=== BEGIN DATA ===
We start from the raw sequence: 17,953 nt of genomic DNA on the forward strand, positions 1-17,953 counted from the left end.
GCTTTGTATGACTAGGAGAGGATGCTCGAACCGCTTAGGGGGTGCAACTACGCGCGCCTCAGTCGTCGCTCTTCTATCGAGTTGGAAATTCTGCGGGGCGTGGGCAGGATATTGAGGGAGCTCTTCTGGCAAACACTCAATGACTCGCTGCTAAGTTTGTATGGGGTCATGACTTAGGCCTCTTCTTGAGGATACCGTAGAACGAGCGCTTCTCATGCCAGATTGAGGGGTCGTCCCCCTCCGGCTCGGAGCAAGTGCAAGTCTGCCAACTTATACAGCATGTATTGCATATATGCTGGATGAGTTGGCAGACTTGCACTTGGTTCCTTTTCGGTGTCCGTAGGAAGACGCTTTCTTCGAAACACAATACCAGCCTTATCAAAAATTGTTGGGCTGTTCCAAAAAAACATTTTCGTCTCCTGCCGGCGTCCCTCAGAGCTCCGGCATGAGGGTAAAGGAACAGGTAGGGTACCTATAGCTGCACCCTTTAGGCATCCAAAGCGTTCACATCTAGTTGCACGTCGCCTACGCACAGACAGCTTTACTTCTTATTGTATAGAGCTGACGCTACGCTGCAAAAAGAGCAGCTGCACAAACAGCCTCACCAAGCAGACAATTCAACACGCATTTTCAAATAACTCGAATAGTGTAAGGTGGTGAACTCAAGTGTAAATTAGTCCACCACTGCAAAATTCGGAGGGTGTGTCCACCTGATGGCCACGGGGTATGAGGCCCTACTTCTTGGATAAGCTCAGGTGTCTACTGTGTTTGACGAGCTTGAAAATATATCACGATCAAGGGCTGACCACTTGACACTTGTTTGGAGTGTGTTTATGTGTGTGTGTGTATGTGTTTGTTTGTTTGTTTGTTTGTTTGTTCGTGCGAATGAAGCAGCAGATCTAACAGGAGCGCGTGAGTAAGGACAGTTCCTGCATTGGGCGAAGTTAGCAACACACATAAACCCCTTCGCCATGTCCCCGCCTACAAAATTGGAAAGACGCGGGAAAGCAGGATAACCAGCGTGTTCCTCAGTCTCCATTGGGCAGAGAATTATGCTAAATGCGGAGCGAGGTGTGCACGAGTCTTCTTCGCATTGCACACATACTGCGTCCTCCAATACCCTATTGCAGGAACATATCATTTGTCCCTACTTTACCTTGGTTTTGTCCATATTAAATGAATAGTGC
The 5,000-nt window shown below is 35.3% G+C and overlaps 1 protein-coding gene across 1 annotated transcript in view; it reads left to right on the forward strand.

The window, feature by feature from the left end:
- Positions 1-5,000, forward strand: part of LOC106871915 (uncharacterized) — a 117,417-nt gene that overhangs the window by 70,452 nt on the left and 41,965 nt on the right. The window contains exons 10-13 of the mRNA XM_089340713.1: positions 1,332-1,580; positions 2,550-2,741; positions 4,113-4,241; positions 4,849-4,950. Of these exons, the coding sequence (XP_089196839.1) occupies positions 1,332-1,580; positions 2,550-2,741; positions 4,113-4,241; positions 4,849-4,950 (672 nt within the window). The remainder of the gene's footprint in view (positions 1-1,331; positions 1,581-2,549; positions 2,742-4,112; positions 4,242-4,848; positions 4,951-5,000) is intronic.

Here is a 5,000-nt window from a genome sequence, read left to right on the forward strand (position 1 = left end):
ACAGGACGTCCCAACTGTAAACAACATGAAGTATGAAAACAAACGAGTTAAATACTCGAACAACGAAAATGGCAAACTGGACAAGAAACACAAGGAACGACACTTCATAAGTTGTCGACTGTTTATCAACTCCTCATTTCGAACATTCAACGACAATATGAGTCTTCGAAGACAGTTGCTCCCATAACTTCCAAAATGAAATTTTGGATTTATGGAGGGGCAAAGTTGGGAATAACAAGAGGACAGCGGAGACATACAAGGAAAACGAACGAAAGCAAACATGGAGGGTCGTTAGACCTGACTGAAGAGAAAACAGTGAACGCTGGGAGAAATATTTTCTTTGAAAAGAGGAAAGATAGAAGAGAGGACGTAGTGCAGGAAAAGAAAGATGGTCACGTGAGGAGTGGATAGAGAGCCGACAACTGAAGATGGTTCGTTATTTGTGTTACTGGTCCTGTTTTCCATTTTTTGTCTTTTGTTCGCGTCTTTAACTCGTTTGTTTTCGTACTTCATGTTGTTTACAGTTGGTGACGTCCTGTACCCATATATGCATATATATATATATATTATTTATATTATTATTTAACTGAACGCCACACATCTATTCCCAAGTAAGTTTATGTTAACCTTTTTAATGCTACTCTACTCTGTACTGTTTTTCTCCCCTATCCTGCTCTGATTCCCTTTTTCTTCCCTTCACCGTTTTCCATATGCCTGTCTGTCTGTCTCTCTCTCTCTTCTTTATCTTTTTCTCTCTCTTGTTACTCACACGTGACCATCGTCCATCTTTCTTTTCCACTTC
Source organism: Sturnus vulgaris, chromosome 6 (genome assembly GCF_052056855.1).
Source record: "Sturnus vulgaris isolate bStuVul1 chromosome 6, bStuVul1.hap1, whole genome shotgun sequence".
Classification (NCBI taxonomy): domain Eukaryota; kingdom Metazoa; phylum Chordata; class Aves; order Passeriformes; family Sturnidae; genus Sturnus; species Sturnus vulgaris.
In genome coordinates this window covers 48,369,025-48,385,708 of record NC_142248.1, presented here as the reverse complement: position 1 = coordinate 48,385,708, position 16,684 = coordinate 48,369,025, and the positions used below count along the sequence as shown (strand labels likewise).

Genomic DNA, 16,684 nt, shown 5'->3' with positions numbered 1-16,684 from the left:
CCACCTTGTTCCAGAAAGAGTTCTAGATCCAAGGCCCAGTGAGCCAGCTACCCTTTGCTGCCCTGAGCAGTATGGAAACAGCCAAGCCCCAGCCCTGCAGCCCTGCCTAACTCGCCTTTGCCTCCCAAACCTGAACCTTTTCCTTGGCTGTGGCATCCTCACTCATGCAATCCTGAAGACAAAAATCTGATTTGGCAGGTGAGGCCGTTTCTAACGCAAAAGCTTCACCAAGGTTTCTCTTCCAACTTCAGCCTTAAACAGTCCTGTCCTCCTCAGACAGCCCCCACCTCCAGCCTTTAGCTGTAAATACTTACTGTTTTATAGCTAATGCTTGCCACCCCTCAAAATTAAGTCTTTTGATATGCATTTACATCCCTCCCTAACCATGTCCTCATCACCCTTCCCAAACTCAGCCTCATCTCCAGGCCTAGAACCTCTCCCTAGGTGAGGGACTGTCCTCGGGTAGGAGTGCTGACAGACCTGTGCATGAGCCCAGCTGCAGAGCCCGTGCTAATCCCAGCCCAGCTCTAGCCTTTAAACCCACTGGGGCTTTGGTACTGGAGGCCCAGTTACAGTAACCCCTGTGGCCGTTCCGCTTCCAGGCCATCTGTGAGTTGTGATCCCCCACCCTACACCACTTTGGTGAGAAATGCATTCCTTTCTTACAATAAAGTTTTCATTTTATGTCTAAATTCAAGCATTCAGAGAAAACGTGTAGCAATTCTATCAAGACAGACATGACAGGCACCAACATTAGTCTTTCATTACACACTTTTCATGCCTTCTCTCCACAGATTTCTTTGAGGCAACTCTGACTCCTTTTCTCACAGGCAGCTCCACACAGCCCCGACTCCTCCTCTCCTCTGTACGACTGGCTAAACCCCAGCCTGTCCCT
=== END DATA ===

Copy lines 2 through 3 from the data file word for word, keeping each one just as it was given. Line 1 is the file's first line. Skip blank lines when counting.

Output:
GCTTTGTATGACTAGGAGAGGATGCTCGAACCGCTTAGGGGGTGCAACTACGCGCGCCTCAGTCGTCGCTCTTCTATCGAGTTGGAAATTCTGCGGGGCGTGGGCAGGATATTGAGGGAGCTCTTCTGGCAAACACTCAATGACTCGCTGCTAAGTTTGTATGGGGTCATGACTTAGGCCTCTTCTTGAGGATACCGTAGAACGAGCGCTTCTCATGCCAGATTGAGGGGTCGTCCCCCTCCGGCTCGGAGCAAGTGCAAGTCTGCCAACTTATACAGCATGTATTGCATATATGCTGGATGAGTTGGCAGACTTGCACTTGGTTCCTTTTCGGTGTCCGTAGGAAGACGCTTTCTTCGAAACACAATACCAGCCTTATCAAAAATTGTTGGGCTGTTCCAAAAAAACATTTTCGTCTCCTGCCGGCGTCCCTCAGAGCTCCGGCATGAGGGTAAAGGAACAGGTAGGGTACCTATAGCTGCACCCTTTAGGCATCCAAAGCGTTCACATCTAGTTGCACGTCGCCTACGCACAGACAGCTTTACTTCTTATTGTATAGAGCTGACGCTACGCTGCAAAAAGAGCAGCTGCACAAACAGCCTCACCAAGCAGACAATTCAACACGCATTTTCAAATAACTCGAATAGTGTAAGGTGGTGAACTCAAGTGTAAATTAGTCCACCACTGCAAAATTCGGAGGGTGTGTCCACCTGATGGCCACGGGGTATGAGGCCCTACTTCTTGGATAAGCTCAGGTGTCTACTGTGTTTGACGAGCTTGAAAATATATCACGATCAAGGGCTGACCACTTGACACTTGTTTGGAGTGTGTTTATGTGTGTGTGTGTATGTGTTTGTTTGTTTGTTTGTTTGTTTGTTCGTGCGAATGAAGCAGCAGATCTAACAGGAGCGCGTGAGTAAGGACAGTTCCTGCATTGGGCGAAGTTAGCAACACACATAAACCCCTTCGCCATGTCCCCGCCTACAAAATTGGAAAGACGCGGGAAAGCAGGATAACCAGCGTGTTCCTCAGTCTCCATTGGGCAGAGAATTATGCTAAATGCGGAGCGAGGTGTGCACGAGTCTTCTTCGCATTGCACACATACTGCGTCCTCCAATACCCTATTGCAGGAACATATCATTTGTCCCTACTTTACCTTGGTTTTGTCCATATTAAATGAATAGTGC
The 5,000-nt window shown below is 35.3% G+C and overlaps 1 protein-coding gene across 1 annotated transcript in view; it reads left to right on the forward strand.